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Stewie
10-02-2007, 02:18 PM
A quick synopsis.

Plasma provides a better overall HDTV experience and is cheaper than a similar sized LCD. The Panasonic 50" plasma 1080p is the best picture ever reviewed. Viewing angle is still an issue with LCDs. 1080p vs. 720p isn't really a factor if your TV is less than 50".

I'll only show the Top 3 and Bottom 3 in each category. I'm a lazy typer.
____________________________________________________
Highest Rated LCDs 46-52"

Samsung LN-T4661F - $2500
Sony Bravia KDL-46S3000 - $1800 (CR Best Buy)
LG 47LB5D - $2600

Lowest Rated LCDs 46-52"

Vizio Gallevia GV47LV - $1700
Westinghouse TX-47F430S - $1600
HP LC4776N - $2000
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Highest Rated LCDs 40-42"

Samsung LN-T4053H - $1600
Samsung LN-T4061F - $1700
Sony Bravia KDL-40S3000 - $1500
Honorable Mention because it's a CR Best Buy:
Toshiba Regza 42HL67 - $1150

Lowest Rated LCDs 40-42"

Olevia 542i - $1100
JVC LT-42E488 - $1500
HP LC4276 - $1500
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Plasma TVs 50" and larger (Rank Best to Worst)

Panasonic TH-50PZ700U - $2900 (best HDTV ever tested)
Panasonic TH-50PX75U - $1700
Samsung HP-T5064 - $1600
Pioneer PDP-5080HD - $1900
LG 50PC5D - $1900
Vizio P50HDTV - $1500
Vizio Maximvs VM60P HDTV10A - $2500 (60")
Hitachi P50H401 - $1600
Philips 50PFP5332D - $1800
LG 60PC1D - $3600
HP PL5072N - $1800
Magnavox 50MF231D/37
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Highest Rated Plasmas 42" (Only tested 7 so listed all of them)

Panasonic TH-42PX77U - $1200
LG 42PC50 - $1300
Samsung HP-T4264 - $1200
Philips 42PFP5332D -$1200
Hitachi 42HDX99 - $1700
HP PL4272N - $1200
Hitachi - P42T501
_____________________________________________________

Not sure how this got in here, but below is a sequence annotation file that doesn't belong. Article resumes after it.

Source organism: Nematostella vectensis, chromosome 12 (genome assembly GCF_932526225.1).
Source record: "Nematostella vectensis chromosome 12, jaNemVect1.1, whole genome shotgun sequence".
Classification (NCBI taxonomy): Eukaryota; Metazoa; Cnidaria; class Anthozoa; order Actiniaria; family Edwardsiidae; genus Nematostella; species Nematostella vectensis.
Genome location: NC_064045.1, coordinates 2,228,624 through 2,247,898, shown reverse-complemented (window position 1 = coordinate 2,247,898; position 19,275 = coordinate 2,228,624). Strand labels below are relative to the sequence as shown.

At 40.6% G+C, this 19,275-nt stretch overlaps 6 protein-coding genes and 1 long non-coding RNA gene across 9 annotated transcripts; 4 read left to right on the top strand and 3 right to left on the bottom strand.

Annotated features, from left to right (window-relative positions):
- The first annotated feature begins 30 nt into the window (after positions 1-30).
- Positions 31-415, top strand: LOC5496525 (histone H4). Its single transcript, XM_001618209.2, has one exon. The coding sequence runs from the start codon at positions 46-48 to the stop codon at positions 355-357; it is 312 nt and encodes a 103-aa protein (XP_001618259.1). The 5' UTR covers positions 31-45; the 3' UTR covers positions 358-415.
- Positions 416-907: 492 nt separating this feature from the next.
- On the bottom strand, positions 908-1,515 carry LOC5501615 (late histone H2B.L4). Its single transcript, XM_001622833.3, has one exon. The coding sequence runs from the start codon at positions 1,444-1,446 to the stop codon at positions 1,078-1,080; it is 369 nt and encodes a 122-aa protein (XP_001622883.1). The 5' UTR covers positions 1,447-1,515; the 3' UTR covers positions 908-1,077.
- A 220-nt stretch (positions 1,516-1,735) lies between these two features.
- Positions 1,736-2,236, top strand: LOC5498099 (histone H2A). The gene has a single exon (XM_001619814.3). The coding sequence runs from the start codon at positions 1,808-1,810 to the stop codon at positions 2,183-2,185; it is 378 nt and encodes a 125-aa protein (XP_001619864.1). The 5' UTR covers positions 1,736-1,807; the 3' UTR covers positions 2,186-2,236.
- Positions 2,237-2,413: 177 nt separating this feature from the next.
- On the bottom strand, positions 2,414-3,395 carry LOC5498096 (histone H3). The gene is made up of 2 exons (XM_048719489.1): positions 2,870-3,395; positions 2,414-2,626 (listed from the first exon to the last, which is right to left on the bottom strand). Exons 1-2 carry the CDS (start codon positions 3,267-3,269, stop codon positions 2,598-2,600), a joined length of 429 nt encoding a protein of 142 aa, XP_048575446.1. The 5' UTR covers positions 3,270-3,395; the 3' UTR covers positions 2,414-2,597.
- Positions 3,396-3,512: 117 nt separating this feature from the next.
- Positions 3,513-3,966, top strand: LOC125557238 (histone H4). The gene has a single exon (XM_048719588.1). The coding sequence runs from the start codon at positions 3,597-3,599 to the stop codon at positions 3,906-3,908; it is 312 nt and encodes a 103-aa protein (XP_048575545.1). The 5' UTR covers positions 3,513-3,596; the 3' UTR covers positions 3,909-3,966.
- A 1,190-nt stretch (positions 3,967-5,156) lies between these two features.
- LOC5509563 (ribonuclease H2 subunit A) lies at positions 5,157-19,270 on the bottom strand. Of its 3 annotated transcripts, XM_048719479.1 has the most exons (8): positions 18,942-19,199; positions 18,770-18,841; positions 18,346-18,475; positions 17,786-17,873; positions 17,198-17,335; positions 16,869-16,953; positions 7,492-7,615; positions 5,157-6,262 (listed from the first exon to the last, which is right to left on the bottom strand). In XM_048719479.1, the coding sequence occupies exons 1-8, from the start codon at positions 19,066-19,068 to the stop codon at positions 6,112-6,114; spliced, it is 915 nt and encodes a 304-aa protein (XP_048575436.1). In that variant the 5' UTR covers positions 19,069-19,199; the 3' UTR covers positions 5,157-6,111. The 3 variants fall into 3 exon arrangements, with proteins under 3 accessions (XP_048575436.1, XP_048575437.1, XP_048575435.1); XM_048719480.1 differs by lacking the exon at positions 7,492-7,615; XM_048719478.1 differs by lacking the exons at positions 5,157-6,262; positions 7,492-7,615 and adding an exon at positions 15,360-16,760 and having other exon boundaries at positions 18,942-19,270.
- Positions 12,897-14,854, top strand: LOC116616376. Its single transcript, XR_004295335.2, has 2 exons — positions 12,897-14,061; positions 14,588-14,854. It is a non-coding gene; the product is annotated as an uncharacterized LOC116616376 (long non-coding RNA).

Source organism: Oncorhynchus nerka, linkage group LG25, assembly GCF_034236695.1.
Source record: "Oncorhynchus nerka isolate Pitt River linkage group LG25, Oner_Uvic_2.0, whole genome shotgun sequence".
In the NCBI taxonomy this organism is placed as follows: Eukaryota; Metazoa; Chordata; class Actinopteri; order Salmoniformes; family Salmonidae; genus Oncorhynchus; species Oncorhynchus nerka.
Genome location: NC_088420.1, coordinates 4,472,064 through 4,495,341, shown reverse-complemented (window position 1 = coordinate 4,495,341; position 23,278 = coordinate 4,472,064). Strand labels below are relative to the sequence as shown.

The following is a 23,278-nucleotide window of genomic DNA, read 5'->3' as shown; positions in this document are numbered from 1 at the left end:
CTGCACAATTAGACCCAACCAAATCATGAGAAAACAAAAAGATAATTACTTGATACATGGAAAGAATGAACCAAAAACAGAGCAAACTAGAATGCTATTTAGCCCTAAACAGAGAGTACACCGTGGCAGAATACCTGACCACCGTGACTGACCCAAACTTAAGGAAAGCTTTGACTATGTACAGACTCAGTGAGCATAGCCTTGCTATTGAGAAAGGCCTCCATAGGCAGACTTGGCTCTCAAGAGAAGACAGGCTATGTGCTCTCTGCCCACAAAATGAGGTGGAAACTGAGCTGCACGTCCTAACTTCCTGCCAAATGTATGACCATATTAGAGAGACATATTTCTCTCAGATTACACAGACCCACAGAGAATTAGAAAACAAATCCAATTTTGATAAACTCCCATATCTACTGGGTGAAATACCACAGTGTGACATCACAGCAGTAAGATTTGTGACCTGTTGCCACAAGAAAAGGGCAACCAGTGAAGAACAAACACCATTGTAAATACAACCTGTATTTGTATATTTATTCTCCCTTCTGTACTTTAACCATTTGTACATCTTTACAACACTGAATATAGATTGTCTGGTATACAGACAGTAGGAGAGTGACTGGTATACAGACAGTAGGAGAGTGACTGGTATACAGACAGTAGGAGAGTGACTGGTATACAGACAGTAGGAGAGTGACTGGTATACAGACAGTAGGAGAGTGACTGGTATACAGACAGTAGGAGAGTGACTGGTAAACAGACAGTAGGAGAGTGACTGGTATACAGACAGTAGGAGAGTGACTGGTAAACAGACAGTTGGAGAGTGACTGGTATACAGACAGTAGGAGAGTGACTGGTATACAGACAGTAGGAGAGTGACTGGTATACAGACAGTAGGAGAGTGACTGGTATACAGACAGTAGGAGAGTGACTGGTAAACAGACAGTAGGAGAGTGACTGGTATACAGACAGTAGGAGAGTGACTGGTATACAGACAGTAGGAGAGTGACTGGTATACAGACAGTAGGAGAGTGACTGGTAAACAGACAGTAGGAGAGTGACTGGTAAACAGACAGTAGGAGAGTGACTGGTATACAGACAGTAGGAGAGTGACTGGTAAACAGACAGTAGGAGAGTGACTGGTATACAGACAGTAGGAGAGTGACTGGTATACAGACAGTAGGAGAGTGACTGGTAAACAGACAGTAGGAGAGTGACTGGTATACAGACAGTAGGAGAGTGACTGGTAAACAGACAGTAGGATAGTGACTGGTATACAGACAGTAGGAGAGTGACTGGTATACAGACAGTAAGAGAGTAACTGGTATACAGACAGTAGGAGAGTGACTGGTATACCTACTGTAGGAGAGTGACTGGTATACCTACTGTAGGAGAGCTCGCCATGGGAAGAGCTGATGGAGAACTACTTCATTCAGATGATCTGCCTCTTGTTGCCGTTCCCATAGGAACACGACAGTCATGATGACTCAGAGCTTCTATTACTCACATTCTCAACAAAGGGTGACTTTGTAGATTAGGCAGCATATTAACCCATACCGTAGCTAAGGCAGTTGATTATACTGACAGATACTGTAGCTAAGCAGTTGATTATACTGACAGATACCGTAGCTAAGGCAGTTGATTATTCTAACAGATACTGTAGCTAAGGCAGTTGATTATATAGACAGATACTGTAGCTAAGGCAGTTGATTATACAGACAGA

Hope this helps anyone looking into HDTVs.

'Hamas' Jenkins
10-02-2007, 02:22 PM
I wonder how much people will love those 1080p plasmas in three years when they've lost 30 percent of their original brightness and there's nothing they can do to fix it.

Stewie
10-02-2007, 02:24 PM
I wonder how much people will love those 1080p plasmas in three years when they've lost 30 percent of their original brightness and there's nothing they can do to fix it.

We have a plasma in the lobby where I work. It's run at least 10 hours/day and five days a week. Installed in 2003 or there abouts and still looks great.

'Hamas' Jenkins
10-02-2007, 02:30 PM
We have a plasma in the lobby where I work. It's run at least 10 hours/day and five days a week. Installed in 2003 or there abouts and still looks great.

We've had this discussion before. Put it up against a new TV and see how much the thing has dimmed and you'll shit yourself.

People always think that their TV is better than what it is because they aren't comparing it against anything else.

Sure-Oz
10-02-2007, 03:05 PM
I love my sharp aquos

Sure-Oz
10-02-2007, 03:05 PM
We've had this discussion before. Put it up against a new TV and see how much the thing has dimmed and you'll shit yourself.

People always think that their TV is better than what it is because they aren't comparing it against anything else.